Body of 'Wild Bill' exhumed to see if he cheated hangman

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The Independent US

Scientists have exhumed the body of a Wild West outlaw to settle a mystery over whether he cheated justice.

Folklore has it that "Wild Bill" Longley managed to escape hanging in 1878, having been sentenced for killing at least 32 people.

The legend goes that friends of the 27-year-old gunfighter equipped him with a special harness that allowed him to survive the execution in Texas and escape to Louisiana.

But after a 15-year inquiry a Smithsonian Institution anthropologist, Douglas Owsley, has concluded that Longley was indeed hanged. "I'm convinced we've got Wild Bill Longley," he said. "It was a project that really required persistence and expertise."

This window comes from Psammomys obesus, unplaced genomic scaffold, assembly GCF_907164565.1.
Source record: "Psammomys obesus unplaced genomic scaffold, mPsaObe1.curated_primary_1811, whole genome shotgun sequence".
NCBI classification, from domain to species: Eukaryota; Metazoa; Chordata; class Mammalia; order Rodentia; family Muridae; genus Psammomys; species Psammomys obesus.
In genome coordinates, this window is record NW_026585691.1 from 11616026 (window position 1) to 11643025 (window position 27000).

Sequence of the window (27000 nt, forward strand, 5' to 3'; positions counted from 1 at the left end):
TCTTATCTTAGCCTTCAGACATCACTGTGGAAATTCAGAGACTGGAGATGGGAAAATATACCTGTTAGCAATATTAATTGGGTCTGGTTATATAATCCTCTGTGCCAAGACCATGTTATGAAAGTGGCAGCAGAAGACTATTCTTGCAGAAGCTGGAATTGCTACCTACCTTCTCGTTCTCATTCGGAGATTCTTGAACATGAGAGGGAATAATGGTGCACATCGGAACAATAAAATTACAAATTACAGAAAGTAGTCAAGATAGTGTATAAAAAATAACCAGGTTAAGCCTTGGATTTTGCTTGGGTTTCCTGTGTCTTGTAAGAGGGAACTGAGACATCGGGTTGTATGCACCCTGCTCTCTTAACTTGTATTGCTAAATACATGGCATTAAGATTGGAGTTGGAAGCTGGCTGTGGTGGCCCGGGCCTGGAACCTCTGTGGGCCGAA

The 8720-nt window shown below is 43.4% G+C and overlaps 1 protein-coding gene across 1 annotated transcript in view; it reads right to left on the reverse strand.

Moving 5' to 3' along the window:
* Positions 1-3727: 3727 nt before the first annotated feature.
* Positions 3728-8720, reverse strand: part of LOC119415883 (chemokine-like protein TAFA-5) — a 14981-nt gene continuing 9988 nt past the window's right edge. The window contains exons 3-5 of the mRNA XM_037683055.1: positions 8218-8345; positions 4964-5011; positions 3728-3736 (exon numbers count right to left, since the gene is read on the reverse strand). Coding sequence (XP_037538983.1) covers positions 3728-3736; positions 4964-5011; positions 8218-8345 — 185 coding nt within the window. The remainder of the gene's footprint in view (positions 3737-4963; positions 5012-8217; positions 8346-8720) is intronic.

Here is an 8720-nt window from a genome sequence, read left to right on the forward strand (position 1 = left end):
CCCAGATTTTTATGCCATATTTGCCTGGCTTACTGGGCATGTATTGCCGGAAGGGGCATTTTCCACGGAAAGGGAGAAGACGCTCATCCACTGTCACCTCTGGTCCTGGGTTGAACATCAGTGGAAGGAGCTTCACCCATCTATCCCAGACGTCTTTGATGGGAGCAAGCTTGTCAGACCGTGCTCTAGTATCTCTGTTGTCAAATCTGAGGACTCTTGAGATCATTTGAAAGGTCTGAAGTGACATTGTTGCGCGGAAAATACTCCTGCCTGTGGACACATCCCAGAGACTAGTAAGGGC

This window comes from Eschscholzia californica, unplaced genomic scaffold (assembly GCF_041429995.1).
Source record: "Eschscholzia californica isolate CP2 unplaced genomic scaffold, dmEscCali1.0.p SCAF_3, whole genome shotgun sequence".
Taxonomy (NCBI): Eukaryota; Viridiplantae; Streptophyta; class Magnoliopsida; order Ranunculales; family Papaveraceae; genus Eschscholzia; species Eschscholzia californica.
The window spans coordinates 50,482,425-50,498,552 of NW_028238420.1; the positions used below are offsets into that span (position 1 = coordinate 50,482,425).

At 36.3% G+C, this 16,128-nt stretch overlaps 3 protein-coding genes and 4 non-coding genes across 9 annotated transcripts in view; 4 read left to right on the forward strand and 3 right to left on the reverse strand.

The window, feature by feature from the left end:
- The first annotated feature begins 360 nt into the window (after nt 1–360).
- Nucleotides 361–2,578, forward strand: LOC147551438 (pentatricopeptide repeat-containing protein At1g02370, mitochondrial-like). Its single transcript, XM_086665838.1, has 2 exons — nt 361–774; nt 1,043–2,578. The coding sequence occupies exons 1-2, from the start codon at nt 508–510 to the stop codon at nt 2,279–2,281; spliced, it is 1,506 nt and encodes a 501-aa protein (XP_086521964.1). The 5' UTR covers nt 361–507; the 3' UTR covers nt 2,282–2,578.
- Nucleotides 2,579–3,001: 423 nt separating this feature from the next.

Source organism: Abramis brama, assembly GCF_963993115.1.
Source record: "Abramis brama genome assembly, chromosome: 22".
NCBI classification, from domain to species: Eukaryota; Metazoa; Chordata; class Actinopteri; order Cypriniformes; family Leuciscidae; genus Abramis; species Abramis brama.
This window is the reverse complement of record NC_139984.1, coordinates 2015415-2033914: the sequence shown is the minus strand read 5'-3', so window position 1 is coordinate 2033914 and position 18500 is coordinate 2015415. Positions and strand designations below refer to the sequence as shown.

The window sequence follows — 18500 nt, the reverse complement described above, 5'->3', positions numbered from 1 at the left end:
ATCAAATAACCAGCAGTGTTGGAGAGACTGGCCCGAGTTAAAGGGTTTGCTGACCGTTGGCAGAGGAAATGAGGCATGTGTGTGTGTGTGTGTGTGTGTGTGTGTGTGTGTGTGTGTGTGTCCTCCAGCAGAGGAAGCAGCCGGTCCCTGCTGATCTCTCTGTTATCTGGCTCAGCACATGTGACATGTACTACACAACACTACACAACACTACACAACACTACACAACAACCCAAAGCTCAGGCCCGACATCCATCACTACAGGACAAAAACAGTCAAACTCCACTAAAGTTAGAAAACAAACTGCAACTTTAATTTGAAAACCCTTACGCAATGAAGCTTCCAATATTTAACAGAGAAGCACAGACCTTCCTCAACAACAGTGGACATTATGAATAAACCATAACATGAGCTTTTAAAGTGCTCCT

Mr Owsley started his investigation in 1986 when he was approached by a Louisiana man who believed Longley was his grandfather. Eventually Mr Owsley tracked down Longley's grave in Giddings, Texas, and found it contained a skeleton rather than a pile of stones as suggested by the legend.

Proof came when a DNA comparison was made between a sample taken from the skeleton and a great granddaughter of Longley's sister. They were very similar. "The DNA evidence put the final nail in the coffin," Mr Owsley said.